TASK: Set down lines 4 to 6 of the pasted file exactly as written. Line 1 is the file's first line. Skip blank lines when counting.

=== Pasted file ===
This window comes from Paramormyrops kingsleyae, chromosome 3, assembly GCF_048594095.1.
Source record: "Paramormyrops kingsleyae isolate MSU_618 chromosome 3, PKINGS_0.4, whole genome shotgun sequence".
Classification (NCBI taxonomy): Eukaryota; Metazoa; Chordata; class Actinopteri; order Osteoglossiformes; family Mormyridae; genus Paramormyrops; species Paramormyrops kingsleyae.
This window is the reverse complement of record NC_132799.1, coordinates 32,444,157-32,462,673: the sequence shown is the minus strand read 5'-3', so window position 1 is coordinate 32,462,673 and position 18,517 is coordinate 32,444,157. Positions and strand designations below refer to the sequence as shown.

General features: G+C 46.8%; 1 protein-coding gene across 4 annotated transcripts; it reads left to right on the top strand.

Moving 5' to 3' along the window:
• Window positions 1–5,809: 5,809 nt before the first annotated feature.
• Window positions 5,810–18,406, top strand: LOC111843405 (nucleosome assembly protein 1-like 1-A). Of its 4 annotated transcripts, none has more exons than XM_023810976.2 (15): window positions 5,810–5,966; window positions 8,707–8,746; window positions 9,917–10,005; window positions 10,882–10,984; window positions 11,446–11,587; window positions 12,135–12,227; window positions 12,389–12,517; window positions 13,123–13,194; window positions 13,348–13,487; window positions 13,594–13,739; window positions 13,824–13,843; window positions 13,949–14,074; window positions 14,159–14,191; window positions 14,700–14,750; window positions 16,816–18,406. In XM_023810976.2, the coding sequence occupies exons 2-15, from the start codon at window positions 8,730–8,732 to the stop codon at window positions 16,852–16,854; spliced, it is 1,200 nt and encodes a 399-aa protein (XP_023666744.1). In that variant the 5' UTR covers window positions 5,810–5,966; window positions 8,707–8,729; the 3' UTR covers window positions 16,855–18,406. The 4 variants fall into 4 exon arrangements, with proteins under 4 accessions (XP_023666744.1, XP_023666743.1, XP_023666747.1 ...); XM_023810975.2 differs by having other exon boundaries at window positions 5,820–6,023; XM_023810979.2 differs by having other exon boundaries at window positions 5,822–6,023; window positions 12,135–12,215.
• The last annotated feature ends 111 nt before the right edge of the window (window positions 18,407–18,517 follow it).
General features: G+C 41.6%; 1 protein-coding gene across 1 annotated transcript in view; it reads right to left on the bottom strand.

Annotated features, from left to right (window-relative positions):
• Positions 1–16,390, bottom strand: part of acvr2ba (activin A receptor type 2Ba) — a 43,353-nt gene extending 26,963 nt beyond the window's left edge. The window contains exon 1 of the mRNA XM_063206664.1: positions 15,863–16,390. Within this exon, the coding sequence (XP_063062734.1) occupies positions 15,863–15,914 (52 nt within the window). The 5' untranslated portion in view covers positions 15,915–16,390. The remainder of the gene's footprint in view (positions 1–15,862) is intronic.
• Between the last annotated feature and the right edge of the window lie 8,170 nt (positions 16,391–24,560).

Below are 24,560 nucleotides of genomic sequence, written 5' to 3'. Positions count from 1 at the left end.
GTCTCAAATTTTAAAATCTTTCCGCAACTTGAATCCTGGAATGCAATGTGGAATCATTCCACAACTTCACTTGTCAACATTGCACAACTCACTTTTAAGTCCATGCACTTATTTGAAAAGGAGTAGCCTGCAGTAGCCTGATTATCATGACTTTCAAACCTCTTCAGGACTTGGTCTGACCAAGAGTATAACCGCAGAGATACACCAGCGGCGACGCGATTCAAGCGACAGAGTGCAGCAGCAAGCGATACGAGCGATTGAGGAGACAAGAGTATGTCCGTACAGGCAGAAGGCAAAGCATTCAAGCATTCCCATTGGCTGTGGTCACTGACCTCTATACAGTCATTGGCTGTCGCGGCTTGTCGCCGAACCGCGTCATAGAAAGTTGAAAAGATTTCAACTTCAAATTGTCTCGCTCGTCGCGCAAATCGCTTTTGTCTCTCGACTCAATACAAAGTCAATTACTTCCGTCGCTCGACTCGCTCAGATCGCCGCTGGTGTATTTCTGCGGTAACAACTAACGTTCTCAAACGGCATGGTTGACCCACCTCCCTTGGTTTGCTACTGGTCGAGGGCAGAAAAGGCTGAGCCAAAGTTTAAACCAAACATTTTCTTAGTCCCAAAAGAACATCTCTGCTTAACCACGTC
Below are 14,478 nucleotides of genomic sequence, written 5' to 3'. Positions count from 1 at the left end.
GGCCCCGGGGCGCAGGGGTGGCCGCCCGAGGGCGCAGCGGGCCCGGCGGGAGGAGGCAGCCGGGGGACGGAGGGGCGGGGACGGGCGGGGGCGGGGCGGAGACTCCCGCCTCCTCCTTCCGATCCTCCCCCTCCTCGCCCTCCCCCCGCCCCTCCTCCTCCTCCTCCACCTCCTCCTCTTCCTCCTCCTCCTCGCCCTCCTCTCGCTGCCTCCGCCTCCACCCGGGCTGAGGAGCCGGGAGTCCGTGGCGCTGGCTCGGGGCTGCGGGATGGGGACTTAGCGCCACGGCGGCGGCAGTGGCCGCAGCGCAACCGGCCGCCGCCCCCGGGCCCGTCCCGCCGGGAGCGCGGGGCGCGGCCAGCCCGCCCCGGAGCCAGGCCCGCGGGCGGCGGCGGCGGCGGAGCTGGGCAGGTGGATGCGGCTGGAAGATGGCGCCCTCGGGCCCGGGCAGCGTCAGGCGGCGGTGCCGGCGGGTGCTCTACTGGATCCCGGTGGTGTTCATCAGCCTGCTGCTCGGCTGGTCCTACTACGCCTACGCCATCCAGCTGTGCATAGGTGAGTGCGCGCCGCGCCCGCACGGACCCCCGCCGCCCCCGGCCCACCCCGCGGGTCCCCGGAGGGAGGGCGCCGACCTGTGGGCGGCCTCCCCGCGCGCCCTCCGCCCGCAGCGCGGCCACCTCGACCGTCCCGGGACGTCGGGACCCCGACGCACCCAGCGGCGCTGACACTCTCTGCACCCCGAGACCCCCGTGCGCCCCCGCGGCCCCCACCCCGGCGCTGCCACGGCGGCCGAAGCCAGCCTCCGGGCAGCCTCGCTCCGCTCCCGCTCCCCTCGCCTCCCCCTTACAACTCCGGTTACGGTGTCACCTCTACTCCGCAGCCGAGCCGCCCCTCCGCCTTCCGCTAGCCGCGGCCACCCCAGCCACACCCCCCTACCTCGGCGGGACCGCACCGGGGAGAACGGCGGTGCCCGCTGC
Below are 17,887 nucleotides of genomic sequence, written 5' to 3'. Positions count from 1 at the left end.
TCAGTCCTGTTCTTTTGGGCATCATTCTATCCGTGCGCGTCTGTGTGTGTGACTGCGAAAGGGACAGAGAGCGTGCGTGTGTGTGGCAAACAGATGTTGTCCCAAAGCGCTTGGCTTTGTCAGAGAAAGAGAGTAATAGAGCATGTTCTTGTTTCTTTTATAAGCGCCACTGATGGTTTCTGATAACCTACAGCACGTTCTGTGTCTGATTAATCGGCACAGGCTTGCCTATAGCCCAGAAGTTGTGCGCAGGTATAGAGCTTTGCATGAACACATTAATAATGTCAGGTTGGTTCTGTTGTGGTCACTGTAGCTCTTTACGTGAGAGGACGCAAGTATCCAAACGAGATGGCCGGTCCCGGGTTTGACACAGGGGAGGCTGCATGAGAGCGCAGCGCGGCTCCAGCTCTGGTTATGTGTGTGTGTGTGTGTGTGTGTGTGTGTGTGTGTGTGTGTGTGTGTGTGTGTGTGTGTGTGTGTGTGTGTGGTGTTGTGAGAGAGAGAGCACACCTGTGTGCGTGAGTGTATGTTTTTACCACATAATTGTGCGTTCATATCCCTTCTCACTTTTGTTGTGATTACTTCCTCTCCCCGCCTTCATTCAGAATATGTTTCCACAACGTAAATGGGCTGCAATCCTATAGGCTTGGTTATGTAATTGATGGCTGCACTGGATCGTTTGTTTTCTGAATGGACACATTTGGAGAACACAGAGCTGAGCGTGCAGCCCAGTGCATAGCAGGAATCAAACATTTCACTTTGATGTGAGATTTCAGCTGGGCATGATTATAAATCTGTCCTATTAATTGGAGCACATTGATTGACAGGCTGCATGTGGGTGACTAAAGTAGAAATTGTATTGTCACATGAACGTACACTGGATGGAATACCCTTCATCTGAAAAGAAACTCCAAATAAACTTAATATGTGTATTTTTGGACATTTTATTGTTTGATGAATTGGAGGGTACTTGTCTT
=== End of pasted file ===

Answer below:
This window is the reverse complement of record NC_132799.1, coordinates 32,444,157-32,462,673: the sequence shown is the minus strand read 5'-3', so window position 1 is coordinate 32,462,673 and position 18,517 is coordinate 32,444,157. Positions and strand designations below refer to the sequence as shown.

General features: G+C 46.8%; 1 protein-coding gene across 4 annotated transcripts; it reads left to right on the top strand.

Moving 5' to 3' along the window: